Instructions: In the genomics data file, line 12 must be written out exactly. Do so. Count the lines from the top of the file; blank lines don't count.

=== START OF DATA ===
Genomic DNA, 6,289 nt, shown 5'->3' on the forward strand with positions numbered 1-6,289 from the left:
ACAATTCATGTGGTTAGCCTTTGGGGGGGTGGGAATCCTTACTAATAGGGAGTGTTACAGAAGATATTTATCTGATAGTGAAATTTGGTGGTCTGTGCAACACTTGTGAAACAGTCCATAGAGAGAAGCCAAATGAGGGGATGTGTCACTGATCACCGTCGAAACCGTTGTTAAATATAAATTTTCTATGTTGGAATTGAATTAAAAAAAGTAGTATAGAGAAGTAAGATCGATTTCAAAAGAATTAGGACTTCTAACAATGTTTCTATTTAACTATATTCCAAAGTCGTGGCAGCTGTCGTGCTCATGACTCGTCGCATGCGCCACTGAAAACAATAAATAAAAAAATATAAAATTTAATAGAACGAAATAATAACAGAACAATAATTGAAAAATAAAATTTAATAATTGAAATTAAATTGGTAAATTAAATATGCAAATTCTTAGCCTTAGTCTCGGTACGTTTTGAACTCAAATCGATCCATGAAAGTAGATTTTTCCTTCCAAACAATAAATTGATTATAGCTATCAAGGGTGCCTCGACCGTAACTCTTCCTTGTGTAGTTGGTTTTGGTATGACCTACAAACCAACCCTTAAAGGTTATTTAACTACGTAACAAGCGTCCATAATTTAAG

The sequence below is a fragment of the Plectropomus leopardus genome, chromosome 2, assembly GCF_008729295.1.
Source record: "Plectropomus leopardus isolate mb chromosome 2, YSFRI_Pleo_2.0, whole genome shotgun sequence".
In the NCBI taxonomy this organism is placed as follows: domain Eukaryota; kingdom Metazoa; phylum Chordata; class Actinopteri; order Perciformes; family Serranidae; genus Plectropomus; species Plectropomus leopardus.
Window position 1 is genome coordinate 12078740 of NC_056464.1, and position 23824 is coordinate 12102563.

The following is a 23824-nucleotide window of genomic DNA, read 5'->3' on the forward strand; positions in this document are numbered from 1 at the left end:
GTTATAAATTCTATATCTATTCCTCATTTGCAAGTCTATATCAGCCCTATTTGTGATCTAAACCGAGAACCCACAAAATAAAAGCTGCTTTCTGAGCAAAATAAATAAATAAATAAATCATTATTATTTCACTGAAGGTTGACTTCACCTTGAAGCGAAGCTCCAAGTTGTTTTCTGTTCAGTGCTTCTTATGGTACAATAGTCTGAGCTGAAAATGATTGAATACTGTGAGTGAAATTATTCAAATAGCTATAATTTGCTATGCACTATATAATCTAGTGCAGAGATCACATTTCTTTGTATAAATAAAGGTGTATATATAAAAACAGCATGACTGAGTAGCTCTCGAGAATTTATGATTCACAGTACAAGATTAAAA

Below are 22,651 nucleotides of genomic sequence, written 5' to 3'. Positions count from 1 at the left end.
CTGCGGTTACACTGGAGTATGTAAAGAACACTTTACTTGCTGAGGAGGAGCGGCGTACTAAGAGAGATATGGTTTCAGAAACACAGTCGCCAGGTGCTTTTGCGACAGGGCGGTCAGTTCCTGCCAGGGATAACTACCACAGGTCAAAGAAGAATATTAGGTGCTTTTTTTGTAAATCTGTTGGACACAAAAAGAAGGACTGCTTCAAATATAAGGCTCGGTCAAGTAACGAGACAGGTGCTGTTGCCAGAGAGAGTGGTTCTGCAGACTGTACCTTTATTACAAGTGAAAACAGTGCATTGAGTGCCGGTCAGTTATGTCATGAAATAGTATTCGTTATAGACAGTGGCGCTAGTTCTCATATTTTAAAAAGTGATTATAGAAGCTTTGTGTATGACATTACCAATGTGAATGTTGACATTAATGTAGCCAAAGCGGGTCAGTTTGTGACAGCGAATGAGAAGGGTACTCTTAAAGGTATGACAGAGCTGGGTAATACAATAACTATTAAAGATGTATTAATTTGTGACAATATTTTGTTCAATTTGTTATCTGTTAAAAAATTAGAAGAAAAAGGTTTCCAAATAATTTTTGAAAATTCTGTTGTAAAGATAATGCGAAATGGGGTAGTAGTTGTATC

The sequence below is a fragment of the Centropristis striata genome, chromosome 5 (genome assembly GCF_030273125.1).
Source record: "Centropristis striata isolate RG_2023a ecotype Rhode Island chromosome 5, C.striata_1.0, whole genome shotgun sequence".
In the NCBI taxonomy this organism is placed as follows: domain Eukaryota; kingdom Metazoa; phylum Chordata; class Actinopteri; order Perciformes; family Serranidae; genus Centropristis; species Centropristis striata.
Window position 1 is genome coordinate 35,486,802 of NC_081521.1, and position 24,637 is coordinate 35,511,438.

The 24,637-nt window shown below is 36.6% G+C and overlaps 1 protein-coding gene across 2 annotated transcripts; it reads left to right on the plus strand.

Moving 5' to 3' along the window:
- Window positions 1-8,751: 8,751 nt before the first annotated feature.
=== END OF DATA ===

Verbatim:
Source record: "Centropristis striata isolate RG_2023a ecotype Rhode Island chromosome 5, C.striata_1.0, whole genome shotgun sequence".